Moving Target Overheads
Except for an additional overhead for guide star acquisition and tracking set-up, there are no other overheads exclusive to moving targets. Examples of general overheads for specific moving target observations are provided.
Guide star acquisition and tracking
Main article: JWST Guide Stars
Guide star acquisition and initiation of tracking for moving targets will incur a 90 s overhead. An additional 30 s will be applied for each dither. These overheads are unavoidable for all moving target observations.
Time critical observations
Any observations specified to occur within a window of one hour or less are considered time critical and will incur a one hour (3,600 s) overhead.
Examples for Solar System targets include, but are not limited to, observing:
- an object at a specific date and time,
- an object at a specific rotational phase,
- an object at a particular phase angle,
- a satellite at a particular elongation or position angle, and
- a satellite during a transit or when in shadow.
It is recommended that efforts be taken to avoid making your observations time critical, but in some cases, the scientific program may require it. Below are some tips on how to avoid the one hour overhead.
Be careful when specifying a phase constraint or a central meridian longitude constraint. For example, Jupiter's rotation period is 10 hours, so providing a phase constraint between 0.0 and 0.11 (a range of ~40° of longitude) will not incur the 1 hour overhead, but a phase constraint between 0.0 and 0.09 (a range of ~32° of longitude) will incur the overhead. Careful consideration of science requirements can avoid this overhead.
If complete longitudinal coverage is desired for a quickly rotating body, remaining on the object during an entire rotational period is recommended. For example, full rotational coverage of Jupiter can be obtained in ~10 consecutive hours of observations and avoids the one hour overhead because specific phases are not required.
Observations of faster moving objects (asteroids, NEAs, nearby comets, etc.) at specific phase angles are more likely to incur the one hour overhead than observations of slower moving objects (Centaurs, KBOs, the giant planets, etc.).
Target of opportunity (ToO) observations
There are 2 different categories for ToO observations: disruptive and non-disruptive. A non-disruptive ToO program activation is one that occurs 14 or more days prior to the planned observation. A disruptive ToO activation is one that occurs less than 14 days prior to the planned observation. Disruptive ToO activations that occur within 3 days of the planned observation will incur a 0.5 hour (1,800 s) overhead. There are no overheads for ToO activations that occur 3 or more days before the planned observation; however, only a small number of disruptive ToO programs will be executed each cycle.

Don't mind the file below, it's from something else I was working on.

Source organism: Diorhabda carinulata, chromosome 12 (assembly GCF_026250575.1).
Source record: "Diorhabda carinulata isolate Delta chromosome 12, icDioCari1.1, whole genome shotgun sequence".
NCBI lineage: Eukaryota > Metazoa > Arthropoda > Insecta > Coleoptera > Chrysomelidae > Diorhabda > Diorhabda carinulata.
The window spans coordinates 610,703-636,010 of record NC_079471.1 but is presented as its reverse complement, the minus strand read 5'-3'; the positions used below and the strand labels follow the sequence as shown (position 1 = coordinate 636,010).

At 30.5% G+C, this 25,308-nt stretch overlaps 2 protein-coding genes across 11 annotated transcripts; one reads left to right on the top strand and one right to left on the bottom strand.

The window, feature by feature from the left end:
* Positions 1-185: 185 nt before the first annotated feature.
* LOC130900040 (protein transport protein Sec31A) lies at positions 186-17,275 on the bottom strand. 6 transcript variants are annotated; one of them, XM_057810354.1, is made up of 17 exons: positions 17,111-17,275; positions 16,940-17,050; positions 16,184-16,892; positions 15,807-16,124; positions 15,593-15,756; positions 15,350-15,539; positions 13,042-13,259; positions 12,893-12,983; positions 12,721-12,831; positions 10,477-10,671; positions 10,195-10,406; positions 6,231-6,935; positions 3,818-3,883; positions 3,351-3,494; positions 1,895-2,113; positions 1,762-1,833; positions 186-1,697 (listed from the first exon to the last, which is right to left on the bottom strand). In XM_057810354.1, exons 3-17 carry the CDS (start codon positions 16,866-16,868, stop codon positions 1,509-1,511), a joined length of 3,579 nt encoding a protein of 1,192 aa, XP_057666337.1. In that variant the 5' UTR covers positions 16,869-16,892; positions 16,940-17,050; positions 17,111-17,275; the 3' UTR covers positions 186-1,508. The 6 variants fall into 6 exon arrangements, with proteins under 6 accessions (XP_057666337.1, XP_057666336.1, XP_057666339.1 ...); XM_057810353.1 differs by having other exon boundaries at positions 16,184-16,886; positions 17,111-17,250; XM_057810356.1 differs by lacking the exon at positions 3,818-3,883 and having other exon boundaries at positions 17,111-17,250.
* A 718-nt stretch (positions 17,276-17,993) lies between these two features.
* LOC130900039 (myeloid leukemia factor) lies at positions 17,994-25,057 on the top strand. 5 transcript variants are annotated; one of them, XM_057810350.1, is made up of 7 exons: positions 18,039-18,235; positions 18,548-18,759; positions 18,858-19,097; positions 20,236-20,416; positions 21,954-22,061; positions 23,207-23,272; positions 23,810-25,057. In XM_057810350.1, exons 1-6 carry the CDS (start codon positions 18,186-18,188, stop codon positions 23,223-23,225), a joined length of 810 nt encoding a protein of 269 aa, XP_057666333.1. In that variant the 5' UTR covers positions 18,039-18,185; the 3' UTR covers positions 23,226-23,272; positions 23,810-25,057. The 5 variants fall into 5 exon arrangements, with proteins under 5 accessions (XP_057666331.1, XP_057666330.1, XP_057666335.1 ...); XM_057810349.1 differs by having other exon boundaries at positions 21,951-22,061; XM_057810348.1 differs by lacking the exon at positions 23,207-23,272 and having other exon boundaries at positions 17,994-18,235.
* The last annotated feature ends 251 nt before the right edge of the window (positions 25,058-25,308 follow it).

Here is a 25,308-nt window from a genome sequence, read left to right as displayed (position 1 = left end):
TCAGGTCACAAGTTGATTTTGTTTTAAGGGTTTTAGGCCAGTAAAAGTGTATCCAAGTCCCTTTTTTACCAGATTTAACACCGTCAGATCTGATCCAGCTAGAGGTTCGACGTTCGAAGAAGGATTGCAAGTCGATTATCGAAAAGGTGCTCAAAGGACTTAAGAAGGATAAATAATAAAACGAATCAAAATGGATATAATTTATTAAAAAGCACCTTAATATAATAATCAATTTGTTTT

Making use of smart accounting
Main article: APT Smart Accounting
Smart Accounting is available for planning moving target observations as of APT 25.1.1. The Smart Accounting* tool looks at the full set of proposed observations in a proposal and decides which sub-groupings can logically be scheduled together to reduce the total amount of charged time for slewing; however, this does not guarantee that the observations will actually be scheduled together during execution. Without smart accounting, the slew time for each visit is set at 30 minutes (1,800 s) by default. In reality, consecutive visits to the same target do not require 30 minutes of time to slew to the target because the observatory is already pointed at the target. Using Smart Accounting, the slew time overhead charged to the program can be significantly reduced. For example, an observation of Titan with the NIRSpec IFU followed right afterwards by an observation of Titan with the MIRI MRS would be charged 30 minutes for the initial slew to Titan for the NIRSpec observations and a significantly shorter time (<5 minutes) for switching instruments to MIRI, target acquisition, and re-acquiring a guide star.
To run smart accounting in APT, follow the instructions on the APT Smart Accounting page.
* Bold italics style indicates words that are also parameters or buttons in software tools like the APT and ETC. Similarly, a bold style represents menu items and panels.